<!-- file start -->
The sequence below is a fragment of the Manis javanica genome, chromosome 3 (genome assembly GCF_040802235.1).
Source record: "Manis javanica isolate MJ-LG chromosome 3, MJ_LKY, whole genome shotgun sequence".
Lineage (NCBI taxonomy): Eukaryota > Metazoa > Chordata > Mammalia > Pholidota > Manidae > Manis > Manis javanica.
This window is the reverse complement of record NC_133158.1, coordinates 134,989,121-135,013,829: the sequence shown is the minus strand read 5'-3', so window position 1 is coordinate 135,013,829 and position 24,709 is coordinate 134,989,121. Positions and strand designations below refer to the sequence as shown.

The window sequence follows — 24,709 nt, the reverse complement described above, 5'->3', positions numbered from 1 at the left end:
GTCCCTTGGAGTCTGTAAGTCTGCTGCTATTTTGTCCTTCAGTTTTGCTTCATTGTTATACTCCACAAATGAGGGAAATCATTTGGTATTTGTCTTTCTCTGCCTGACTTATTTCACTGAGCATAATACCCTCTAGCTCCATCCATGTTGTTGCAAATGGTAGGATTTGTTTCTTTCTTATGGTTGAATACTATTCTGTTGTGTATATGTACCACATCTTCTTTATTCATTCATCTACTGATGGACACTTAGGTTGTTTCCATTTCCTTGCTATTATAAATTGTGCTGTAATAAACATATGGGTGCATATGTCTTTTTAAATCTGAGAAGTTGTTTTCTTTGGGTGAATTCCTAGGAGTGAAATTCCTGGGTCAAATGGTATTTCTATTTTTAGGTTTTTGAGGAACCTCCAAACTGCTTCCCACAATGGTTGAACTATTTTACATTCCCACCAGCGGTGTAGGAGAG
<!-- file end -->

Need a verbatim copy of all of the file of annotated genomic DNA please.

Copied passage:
The sequence below is a fragment of the Manis javanica genome, chromosome 3 (genome assembly GCF_040802235.1).
Source record: "Manis javanica isolate MJ-LG chromosome 3, MJ_LKY, whole genome shotgun sequence".
Lineage (NCBI taxonomy): Eukaryota > Metazoa > Chordata > Mammalia > Pholidota > Manidae > Manis > Manis javanica.
This window is the reverse complement of record NC_133158.1, coordinates 134,989,121-135,013,829: the sequence shown is the minus strand read 5'-3', so window position 1 is coordinate 135,013,829 and position 24,709 is coordinate 134,989,121. Positions and strand designations below refer to the sequence as shown.

The window sequence follows — 24,709 nt, the reverse complement described above, 5'->3', positions numbered from 1 at the left end:
GTCCCTTGGAGTCTGTAAGTCTGCTGCTATTTTGTCCTTCAGTTTTGCTTCATTGTTATACTCCACAAATGAGGGAAATCATTTGGTATTTGTCTTTCTCTGCCTGACTTATTTCACTGAGCATAATACCCTCTAGCTCCATCCATGTTGTTGCAAATGGTAGGATTTGTTTCTTTCTTATGGTTGAATACTATTCTGTTGTGTATATGTACCACATCTTCTTTATTCATTCATCTACTGATGGACACTTAGGTTGTTTCCATTTCCTTGCTATTATAAATTGTGCTGTAATAAACATATGGGTGCATATGTCTTTTTAAATCTGAGAAGTTGTTTTCTTTGGGTGAATTCCTAGGAGTGAAATTCCTGGGTCAAATGGTATTTCTATTTTTAGGTTTTTGAGGAACCTCCAAACTGCTTCCCACAATGGTTGAACTATTTTACATTCCCACCAGCGGTGTAGGAGAG